In people who were aged 65 and over, the highest lycopene blood levels were associated with a 53% reduced risk of prostate cancer, rising to a 57% lower risk if these older adults had a negative family history of cancer. In people under 65, those with the highest blood beta-carotene levels had a 64% lower risk of prostate cancer.
In a Japanese study, carotenoid consumption was associated with a reduced risk of colorectal cancer and polyps in both men and women; by as much as 75% for women who consumed the highest levels of zeaxanthin (Okuyama et al., 2014). High fibre intakes from fruits and vegetables is also associated with a lower risk of this type of cancer.
Tomatoes and heart health
A good intake of antioxidants can also help keep blood vessels happy and healthy, which helps the body to better regulate blood pressure. Potassium and sodium balance also plays a key role in blood pressure management and overall cardiovascular health. In one study, people who consumed 4069 mg of potassium daily had a 49% lower risk of death from ischemic heart disease and a 37% lower risk of death from cardiovascular disease compared to people consuming around 1793 mg per day (Yang et al., 2011). Happily, tomatoes provide both antioxidants and potassium!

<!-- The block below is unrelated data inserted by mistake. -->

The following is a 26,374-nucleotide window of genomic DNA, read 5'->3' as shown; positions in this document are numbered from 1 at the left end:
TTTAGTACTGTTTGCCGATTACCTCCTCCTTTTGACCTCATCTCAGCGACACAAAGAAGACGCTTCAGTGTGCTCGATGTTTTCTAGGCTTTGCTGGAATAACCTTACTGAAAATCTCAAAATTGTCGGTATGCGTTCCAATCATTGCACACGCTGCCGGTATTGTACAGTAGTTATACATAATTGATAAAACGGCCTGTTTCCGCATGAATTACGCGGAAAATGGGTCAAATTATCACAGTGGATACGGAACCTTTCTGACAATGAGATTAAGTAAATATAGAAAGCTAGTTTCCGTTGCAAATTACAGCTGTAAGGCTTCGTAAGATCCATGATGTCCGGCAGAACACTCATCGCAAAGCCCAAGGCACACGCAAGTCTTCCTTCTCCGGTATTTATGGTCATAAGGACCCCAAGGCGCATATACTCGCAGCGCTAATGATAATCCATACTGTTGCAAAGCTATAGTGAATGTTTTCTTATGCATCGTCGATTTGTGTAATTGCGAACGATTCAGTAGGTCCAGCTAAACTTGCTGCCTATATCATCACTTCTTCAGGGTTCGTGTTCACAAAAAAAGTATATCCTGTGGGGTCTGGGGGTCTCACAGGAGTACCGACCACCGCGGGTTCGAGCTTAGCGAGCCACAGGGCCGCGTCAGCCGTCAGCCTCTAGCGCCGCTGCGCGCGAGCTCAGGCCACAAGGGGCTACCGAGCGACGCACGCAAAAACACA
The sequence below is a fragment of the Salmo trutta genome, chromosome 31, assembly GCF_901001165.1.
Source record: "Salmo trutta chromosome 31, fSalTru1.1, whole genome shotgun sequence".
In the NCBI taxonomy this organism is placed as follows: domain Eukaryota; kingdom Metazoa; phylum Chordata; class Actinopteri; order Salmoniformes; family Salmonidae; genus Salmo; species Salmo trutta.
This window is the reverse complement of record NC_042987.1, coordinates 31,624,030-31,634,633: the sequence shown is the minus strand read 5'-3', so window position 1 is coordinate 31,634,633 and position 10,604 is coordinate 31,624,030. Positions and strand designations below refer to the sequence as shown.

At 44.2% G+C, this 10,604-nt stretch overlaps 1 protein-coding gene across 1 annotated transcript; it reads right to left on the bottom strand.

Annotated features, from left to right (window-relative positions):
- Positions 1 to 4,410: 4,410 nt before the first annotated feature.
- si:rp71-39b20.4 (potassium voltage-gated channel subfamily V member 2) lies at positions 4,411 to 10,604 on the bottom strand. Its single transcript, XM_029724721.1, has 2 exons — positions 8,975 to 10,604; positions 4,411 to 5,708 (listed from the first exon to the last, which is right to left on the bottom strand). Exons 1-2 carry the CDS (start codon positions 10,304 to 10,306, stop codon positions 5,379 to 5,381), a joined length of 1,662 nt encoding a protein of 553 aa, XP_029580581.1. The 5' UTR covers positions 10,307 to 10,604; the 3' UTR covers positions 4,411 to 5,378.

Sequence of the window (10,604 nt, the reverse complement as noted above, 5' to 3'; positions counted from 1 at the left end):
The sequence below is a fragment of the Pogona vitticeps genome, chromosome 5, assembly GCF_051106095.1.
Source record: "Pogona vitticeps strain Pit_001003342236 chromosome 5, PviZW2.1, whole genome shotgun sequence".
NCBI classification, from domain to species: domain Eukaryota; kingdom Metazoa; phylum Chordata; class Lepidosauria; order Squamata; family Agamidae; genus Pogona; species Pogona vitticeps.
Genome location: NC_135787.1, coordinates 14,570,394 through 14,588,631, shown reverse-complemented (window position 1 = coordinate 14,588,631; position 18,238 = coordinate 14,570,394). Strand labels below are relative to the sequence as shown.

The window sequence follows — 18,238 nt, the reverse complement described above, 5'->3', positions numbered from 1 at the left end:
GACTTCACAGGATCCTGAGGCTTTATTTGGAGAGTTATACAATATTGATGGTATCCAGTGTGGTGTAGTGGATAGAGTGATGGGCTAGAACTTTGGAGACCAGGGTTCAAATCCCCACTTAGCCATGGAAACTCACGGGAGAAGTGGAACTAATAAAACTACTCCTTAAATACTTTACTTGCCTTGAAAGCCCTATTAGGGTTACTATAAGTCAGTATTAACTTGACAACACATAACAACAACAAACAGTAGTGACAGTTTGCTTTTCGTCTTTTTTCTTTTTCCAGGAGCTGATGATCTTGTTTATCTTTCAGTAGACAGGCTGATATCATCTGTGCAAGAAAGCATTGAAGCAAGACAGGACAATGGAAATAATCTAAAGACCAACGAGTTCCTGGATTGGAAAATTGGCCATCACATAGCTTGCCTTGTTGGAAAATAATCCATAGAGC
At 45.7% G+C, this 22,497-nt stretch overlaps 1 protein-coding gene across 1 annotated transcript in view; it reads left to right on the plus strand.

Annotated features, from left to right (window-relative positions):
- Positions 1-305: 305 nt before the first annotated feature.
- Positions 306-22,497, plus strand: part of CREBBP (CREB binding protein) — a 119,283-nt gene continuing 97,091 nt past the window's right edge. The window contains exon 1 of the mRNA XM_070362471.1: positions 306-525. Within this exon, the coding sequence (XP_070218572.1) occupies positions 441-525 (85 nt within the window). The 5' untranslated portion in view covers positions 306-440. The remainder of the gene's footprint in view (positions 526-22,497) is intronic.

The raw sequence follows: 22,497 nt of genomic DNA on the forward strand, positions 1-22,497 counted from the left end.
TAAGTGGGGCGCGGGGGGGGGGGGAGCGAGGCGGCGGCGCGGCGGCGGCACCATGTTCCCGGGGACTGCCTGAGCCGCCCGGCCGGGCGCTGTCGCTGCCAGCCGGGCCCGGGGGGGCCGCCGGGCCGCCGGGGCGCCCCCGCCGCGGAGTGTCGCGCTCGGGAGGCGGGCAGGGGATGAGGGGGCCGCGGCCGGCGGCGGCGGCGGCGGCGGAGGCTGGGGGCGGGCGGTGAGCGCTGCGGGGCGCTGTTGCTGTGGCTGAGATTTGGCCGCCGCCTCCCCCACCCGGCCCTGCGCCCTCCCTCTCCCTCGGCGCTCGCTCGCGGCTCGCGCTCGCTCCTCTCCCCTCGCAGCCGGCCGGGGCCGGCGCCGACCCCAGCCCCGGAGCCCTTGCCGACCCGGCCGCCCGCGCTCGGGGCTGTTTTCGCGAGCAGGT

Tomatoes also provide fibre and folic acid, which help to keep cholesterol and homocysteine levels in check. This is important for heart health as well as for staving off cognitive decline as we age.
Tomatoes and eye health
The antioxidants in tomatoes are especially helpful for keeping our eyes healthy. Lutein, lycopene and other carotenoids help to protect against ultraviolet radiation damage to the delicate tissues of the eyes, which reduces our risk of developing cataracts and age-related macular degeneration (AMD), the leading cause of sight-loss in adults.
In the much talked about study known as AREDS (Age-Related Eye Disease Study), researchers found that people who consumed high levels of lutein and zeaxanthin had a 35% lower risk of neovascular AMD (San Giovanni et al., 2007).